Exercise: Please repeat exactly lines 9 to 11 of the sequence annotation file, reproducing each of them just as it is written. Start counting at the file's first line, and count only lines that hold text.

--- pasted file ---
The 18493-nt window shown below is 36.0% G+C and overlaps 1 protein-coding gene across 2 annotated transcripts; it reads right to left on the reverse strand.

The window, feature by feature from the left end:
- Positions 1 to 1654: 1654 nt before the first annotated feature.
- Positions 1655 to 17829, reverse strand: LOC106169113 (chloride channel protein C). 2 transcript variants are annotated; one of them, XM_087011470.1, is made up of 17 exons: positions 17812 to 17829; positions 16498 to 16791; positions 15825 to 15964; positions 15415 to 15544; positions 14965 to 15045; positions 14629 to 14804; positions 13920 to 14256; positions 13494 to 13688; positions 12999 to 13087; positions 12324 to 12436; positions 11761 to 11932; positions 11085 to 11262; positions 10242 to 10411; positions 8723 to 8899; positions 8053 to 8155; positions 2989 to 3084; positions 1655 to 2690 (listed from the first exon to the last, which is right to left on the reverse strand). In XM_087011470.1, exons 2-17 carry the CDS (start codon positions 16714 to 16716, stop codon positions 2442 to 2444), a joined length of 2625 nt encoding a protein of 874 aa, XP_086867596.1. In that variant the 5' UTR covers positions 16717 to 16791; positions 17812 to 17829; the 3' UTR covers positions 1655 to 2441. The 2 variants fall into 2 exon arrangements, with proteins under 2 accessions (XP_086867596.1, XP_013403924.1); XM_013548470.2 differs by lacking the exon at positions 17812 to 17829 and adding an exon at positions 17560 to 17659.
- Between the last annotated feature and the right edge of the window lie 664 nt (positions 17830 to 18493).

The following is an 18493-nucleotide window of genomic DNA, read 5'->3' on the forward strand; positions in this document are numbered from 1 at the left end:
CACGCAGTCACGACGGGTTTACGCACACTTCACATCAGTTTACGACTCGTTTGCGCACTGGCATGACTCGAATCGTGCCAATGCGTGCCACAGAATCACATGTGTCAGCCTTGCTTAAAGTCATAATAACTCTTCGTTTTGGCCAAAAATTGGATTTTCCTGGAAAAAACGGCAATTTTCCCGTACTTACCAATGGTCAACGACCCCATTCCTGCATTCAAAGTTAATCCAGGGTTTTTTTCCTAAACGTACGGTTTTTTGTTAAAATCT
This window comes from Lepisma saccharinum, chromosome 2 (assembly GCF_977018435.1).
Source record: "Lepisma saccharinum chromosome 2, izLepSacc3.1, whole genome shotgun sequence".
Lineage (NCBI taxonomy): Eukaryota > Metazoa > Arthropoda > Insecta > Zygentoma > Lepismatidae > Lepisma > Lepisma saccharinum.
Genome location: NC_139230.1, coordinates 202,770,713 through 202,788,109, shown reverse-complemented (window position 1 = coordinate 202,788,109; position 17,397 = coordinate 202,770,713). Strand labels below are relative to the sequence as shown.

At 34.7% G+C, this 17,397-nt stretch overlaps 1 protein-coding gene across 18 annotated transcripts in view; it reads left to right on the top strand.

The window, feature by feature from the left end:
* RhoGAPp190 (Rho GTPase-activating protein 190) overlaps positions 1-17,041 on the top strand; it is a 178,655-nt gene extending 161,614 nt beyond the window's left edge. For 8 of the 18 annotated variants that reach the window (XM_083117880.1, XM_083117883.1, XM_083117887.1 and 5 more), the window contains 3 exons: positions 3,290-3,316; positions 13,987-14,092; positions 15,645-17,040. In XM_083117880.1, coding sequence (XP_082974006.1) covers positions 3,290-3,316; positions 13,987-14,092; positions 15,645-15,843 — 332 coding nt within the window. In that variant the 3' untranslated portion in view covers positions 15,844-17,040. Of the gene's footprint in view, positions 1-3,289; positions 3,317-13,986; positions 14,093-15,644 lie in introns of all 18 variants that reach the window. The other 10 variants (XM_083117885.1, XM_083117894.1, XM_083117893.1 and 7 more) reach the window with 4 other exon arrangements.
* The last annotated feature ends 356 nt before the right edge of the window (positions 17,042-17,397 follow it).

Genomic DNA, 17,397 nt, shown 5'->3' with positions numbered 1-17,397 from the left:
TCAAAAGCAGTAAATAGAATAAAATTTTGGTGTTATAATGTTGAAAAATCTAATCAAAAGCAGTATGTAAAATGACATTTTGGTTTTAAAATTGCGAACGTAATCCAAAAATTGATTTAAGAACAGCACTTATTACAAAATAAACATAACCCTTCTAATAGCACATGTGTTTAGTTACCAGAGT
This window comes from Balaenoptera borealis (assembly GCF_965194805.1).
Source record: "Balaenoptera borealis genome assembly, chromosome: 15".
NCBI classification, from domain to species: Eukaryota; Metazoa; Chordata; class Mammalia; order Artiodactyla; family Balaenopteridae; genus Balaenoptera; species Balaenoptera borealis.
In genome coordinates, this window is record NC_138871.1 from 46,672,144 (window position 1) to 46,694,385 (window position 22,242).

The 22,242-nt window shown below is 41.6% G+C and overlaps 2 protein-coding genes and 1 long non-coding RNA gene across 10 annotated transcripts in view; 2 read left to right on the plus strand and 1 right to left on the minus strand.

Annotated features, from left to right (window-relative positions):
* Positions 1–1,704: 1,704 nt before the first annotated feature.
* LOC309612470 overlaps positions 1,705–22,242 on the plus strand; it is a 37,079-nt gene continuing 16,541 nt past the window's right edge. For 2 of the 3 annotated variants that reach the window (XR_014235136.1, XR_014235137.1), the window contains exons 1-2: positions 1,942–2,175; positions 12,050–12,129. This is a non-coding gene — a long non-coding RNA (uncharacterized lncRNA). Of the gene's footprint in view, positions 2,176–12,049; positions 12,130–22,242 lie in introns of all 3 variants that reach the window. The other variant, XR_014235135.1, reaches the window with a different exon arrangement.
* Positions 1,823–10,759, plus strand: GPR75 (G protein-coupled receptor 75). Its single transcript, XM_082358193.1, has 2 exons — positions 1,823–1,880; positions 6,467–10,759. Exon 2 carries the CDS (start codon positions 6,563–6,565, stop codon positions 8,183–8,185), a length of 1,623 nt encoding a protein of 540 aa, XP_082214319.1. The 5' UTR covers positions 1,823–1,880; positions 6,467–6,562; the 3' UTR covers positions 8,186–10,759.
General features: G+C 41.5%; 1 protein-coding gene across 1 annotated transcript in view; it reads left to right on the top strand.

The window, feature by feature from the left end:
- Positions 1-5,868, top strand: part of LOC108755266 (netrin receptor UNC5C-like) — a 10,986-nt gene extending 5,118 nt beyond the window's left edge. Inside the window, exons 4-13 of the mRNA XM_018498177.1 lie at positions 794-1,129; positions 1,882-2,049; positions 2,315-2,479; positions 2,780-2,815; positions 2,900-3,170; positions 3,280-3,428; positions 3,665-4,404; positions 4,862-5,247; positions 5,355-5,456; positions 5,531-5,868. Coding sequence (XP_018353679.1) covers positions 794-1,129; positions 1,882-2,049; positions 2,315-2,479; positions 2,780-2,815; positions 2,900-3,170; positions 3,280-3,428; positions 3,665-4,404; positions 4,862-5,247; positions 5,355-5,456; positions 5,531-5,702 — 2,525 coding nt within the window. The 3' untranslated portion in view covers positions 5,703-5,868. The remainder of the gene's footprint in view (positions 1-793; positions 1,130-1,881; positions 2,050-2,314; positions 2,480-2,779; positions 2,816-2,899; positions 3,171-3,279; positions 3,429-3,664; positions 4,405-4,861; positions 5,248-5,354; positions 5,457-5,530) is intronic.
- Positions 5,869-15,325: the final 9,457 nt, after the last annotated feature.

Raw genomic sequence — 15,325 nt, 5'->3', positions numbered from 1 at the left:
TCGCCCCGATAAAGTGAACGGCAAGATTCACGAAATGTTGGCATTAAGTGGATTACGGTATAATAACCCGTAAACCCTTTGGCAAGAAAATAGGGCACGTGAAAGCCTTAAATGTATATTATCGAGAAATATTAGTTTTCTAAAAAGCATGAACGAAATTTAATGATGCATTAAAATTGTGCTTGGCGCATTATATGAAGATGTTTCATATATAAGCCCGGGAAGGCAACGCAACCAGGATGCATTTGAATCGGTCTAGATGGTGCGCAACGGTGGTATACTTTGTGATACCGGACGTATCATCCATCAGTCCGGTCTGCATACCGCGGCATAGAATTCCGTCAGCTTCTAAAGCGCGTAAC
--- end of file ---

Source record: "Lepisma saccharinum chromosome 2, izLepSacc3.1, whole genome shotgun sequence".
Lineage (NCBI taxonomy): Eukaryota > Metazoa > Arthropoda > Insecta > Zygentoma > Lepismatidae > Lepisma > Lepisma saccharinum.
Genome location: NC_139230.1, coordinates 202,770,713 through 202,788,109, shown reverse-complemented (window position 1 = coordinate 202,788,109; position 17,397 = coordinate 202,770,713). Strand labels below are relative to the sequence as shown.